The collective pointed out that “the government’s fixation on flashy projects like the Vande Bharat Express seem to be eating into fundamental safety concerns,” adding, “The needs of the majority of passengers, particularly those traveling in passenger and unreserved compartment trains who cannot afford the high tariffs of these trains, have been increasingly ignored. When we look at the frequent videos these days of people being forced to travel like livestock stacked inside the train toilets and vestibules, we should yet again remind ourselves that it is the outcome of conscious decisions of the government.”

Notably, the Financial Accountability Network underlined that between 2012 and 2022 the seats/berths in the general section came down from 50% to 43%, even non-AC Sleeper sections seats/berths have come down from 36% to 33%. “While AC coaches have increased significantly from 15% to 24%. Railways are replacing affordable sleeper coaches with more expensive AC counterparts on faster trains that cost over twice as much as the original second-class tickets,” the collective added.

With respect to punctuality, the collective noted that the CAG has observed a decrease in the punctuality of mail and express trains, dropping from 79% in 2012-’13 to 69.23% in 2018-’19.

Further, the Financial Accountability Network wrote: “In a recent report by The Times of India, it was highlighted that the average speed of passenger trains in India has decreased by over 5 km per hour compared to the previous year. Similarly, for freight trains, there has been a decline in average speed by nearly 6 km per hour. These significant developments get shrouded by the fanfare around selfie booths with the PM. As per response to an RTI, it has come to the fore that, in the Central Railway Zone, these selfie booths in railway stations have been set up on platforms, costing Rs 6.25 lakhs each.”

Also read: Trains, Accidents and the ‘Railway Lunatic’

Underlining that Kavach safety system has not been implemented, the collective wrote, “Post the Balasore accident, the government had announced plans to implement the Kavach safety system on 6,000 km of tracks by 2023 on the Delhi-Guwahati route which would have covered Bengal too, but it has only been deployed on 1,500 km. If Kavach had been in place, the Kanchanjunga accident could have been avoided.”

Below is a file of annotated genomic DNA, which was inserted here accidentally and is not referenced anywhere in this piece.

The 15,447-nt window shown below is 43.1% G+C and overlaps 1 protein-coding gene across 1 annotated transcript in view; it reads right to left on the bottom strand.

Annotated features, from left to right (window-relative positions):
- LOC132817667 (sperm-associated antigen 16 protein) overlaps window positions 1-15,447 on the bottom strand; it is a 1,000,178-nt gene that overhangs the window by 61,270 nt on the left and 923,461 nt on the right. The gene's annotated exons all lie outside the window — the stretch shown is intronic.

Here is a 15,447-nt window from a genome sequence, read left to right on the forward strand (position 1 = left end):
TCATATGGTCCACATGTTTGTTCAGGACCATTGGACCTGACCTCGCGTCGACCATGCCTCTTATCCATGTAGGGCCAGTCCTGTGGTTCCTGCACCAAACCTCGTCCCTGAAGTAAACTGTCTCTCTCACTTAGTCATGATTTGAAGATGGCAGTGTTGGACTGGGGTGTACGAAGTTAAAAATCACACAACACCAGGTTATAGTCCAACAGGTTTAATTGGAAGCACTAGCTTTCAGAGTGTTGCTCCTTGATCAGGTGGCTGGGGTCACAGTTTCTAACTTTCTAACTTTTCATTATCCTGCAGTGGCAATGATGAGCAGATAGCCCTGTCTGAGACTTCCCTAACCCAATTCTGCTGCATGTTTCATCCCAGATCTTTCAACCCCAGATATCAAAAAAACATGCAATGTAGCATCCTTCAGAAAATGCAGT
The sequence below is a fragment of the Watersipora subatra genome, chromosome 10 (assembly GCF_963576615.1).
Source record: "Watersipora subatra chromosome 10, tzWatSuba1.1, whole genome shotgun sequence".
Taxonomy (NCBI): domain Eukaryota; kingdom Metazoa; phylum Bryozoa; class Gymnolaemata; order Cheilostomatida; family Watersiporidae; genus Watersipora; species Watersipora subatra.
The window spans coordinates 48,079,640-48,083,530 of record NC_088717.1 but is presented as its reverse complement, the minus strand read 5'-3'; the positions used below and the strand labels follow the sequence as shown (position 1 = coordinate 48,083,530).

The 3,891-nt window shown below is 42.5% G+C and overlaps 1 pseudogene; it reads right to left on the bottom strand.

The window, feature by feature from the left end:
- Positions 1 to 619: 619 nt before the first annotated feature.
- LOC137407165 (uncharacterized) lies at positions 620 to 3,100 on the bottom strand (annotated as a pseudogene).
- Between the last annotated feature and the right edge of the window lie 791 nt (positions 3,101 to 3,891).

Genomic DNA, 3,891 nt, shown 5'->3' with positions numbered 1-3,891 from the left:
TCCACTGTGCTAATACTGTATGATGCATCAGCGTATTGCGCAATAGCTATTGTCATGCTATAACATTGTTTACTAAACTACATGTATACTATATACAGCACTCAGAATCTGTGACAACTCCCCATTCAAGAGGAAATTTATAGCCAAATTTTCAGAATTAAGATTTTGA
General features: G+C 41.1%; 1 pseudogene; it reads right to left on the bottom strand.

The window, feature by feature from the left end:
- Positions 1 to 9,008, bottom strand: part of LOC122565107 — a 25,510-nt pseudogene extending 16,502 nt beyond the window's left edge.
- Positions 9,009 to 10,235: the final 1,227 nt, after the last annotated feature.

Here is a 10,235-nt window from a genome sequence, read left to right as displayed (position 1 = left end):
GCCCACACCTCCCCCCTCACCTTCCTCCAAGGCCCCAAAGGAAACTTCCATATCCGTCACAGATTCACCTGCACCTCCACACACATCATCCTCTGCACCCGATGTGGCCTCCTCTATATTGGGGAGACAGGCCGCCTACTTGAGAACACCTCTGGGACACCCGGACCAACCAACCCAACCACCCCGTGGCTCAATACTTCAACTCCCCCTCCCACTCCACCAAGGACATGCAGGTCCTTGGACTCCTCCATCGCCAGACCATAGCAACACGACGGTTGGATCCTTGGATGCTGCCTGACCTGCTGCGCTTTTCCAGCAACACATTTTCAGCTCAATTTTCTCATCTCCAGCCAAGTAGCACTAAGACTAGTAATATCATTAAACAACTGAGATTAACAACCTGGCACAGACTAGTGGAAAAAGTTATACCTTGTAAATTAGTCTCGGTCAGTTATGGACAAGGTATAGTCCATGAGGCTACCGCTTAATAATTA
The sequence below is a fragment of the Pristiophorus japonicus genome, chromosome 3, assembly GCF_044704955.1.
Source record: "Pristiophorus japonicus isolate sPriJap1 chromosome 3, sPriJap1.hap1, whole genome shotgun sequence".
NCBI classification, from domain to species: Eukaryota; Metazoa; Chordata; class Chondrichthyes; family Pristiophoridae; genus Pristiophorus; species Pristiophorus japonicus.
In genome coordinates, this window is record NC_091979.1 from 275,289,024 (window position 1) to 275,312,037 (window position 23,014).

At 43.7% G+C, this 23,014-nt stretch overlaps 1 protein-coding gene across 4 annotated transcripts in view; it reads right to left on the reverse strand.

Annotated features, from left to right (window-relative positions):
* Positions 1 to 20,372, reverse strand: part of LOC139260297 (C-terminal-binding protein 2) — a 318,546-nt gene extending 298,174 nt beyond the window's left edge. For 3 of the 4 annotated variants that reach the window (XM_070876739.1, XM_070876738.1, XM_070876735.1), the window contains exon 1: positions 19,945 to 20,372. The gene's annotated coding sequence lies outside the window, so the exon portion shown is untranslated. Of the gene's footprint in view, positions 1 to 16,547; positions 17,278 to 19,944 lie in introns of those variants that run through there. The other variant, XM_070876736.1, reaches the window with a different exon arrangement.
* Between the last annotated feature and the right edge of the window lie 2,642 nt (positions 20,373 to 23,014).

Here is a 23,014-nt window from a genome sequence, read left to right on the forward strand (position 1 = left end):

The Financial Accountability Network has placed two key demands, “(a)To ensure a fair and transparent investigation, it is essential to examine not only this accident but also the series of accidents in recent times. This investigation should aim to identify the systemic reasons for the severe compromise of rail safety and hold those responsible accountable; (b) The findings and proposed safety measures must be presented to the parliament, along with a detailed timeline for the implementation of each measure. Furthermore, progress reports on the completion and compliance of these safety measures should be regularly submitted to the parliament and made available to the public to ensure accountability and transparency.”

“As per government’s own data presented in parliament we have witnessed 71 accidents per annum since 2014. Accountability must be demanded for the millions of lives that rely on the railway network every single day. The blood spilled on these tracks cries out for justice and reform before more innocent lives are lost to the wheels of neglect and incompetence. Is this the true meaning of Modi’s guarantee?” the Financial Accountability Network questioned.

Make a contribution to Independent Journalism
facebook twitter